The receiving terminal 104 receives the optical signal 106 having a data rate of, for example, 40 Gigabits per second (Gb/s). The optical demultiplexer 112 demultiplexes the optical signal 106 into demultiplexed component optical signals 120 a-120 d each having data rates of, for example, 10 Gb/s. Each of the optical filters 114 a-114 d optically filters the respective demultiplexed optical signals 120 a-120 d. The optical receivers 116 a-116 d receive and process the respective demultiplexed-filtered optical signals 122 a-122 d to produce output data signals 124 a-124 d. The optical demultiplexer 112 may be any suitable optical time division demultiplexer known to those skilled in the art. Although the exemplary embodiment demultiplexes a 40 Gb/s optical signal into four (4) demultiplexed 10 Gb/s optical signals, those skilled in the art will recognize that other data rates and demultiplexing ratios are possible and that this is not a limitation of the system and method described herein.
In the exemplary embodiment, the optical signal 106 represents a single optical wavelength channel. For ease of explanation, the optical communication system 100 is shown as transmitting and receiving only the optical signal 106. The optical signal 106 may be further wavelength division multiplexed with other optical signals at other wavelengths using other techniques known to those skilled in the art such as WDM or dense WDM techniques. In such a case, the optical communication system 100 may transmit and receive multiple optical signals 106 and the receiving terminal 104 may include additional components for mitigating dispersion slope in each of the optical signals 106.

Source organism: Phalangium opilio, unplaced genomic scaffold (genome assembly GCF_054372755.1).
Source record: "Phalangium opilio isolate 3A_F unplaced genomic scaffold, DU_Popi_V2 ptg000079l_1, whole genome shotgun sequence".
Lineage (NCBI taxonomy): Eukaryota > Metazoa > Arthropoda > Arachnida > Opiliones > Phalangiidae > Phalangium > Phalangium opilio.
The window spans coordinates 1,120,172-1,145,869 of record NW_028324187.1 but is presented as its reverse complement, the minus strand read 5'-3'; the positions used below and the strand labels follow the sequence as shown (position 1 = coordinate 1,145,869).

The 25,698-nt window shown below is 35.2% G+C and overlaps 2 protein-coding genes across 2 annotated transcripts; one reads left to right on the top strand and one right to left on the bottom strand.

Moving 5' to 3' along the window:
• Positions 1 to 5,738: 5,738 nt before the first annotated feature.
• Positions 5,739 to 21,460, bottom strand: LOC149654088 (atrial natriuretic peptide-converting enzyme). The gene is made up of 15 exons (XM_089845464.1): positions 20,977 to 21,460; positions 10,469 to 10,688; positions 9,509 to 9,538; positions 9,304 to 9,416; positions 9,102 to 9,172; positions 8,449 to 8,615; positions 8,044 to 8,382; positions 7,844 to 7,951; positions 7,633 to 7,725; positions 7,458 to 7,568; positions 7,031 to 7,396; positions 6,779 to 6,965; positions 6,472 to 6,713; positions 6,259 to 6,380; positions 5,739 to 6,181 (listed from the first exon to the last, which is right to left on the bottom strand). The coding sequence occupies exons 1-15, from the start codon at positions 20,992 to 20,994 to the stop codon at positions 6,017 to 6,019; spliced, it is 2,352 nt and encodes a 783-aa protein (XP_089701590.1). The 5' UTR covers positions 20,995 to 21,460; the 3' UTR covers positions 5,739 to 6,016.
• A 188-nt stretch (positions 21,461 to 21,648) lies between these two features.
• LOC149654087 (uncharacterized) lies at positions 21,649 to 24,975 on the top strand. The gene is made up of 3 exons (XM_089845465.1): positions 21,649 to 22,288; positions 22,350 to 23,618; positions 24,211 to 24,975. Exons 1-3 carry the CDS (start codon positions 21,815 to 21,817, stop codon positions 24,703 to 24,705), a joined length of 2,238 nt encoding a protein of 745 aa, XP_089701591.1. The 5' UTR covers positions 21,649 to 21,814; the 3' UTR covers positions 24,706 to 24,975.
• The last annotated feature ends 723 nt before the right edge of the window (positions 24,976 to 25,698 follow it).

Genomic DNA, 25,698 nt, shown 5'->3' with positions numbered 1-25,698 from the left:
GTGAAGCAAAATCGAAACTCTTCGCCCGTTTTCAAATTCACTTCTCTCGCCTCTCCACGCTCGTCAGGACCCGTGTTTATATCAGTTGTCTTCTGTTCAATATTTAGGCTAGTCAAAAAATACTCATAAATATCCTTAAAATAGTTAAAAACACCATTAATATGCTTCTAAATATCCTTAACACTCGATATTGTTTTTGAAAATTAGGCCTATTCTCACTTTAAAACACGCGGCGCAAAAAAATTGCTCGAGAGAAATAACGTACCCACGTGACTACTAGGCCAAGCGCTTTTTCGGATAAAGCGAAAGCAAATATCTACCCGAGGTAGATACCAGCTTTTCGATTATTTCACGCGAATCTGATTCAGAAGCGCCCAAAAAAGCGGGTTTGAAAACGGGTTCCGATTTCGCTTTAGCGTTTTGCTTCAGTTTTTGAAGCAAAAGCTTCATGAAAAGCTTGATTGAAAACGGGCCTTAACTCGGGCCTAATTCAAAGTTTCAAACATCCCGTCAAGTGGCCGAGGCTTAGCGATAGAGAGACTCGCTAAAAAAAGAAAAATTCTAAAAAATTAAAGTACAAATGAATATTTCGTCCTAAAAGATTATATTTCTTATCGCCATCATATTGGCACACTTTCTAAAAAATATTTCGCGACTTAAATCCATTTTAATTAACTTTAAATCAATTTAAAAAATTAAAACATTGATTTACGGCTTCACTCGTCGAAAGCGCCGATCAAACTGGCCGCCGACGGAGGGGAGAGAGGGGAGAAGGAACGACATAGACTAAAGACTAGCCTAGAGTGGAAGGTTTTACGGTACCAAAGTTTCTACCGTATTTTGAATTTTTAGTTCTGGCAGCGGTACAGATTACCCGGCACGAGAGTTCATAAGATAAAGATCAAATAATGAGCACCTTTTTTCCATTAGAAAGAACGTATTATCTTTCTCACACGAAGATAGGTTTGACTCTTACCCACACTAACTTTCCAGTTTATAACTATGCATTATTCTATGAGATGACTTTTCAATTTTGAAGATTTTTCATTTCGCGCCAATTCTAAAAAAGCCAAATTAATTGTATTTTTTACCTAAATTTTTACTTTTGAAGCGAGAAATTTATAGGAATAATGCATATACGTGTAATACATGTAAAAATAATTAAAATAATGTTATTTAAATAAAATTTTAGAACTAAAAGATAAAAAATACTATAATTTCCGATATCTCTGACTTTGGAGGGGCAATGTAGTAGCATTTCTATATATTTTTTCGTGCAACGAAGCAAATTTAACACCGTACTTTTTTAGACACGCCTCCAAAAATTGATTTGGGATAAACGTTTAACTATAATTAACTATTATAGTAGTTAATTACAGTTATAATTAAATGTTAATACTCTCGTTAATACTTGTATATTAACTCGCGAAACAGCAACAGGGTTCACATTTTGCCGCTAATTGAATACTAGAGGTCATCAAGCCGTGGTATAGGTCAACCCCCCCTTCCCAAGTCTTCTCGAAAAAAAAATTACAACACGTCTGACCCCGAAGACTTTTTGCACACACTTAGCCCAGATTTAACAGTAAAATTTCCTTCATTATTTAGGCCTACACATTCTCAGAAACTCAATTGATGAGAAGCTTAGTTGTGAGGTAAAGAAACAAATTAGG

Each of the optical filters 114 a-114 d may have a bandwidth that is wide with respect to the spectral width or bandwidth of the individual demultiplexed optical signals 120 a-120 d and narrow with respect to the spectral width or bandwidth of the original optical signal 106. As used herein, “wide” means that the bandwidth of the filter is greater than the bandwidth of the signal and “narrow” means that the bandwidth of the filter is less than the bandwidth of the signal. As used herein, “bandwidth” refers to both the width of the frequency band allowed to pass through the optical filter (e.g., in GHz) and twice the clock frequency of the signal (e.g., also in GHz). Using a filter with these characteristics, the received optical signal 106 is narrowband filtered to mitigate the performance impact of dispersion slope but the demultiplexed optical signals 120 a-120 d are wideband filtered to avoid the performance impact from narrowband optical filtering. As used herein, “narrowband filtering” refers to the narrow bandwidth of the optical filters 114 a-114 d with respect to the bandwidth of the received optical signal 106 and “wideband filtering” refers to the wide bandwidth of the optical filters 114 a-114 d with respect to the bandwidth of the demultiplexed signals 120 a-120 d. To provide the wideband filtering and narrowband filtering, the bandwidth of each of the optical filters 114 a-114 d may be less than twice the clock frequency of the original optical signal 106 and greater than twice the clock frequency of the demultiplexed component optical signals 120 a-120 d.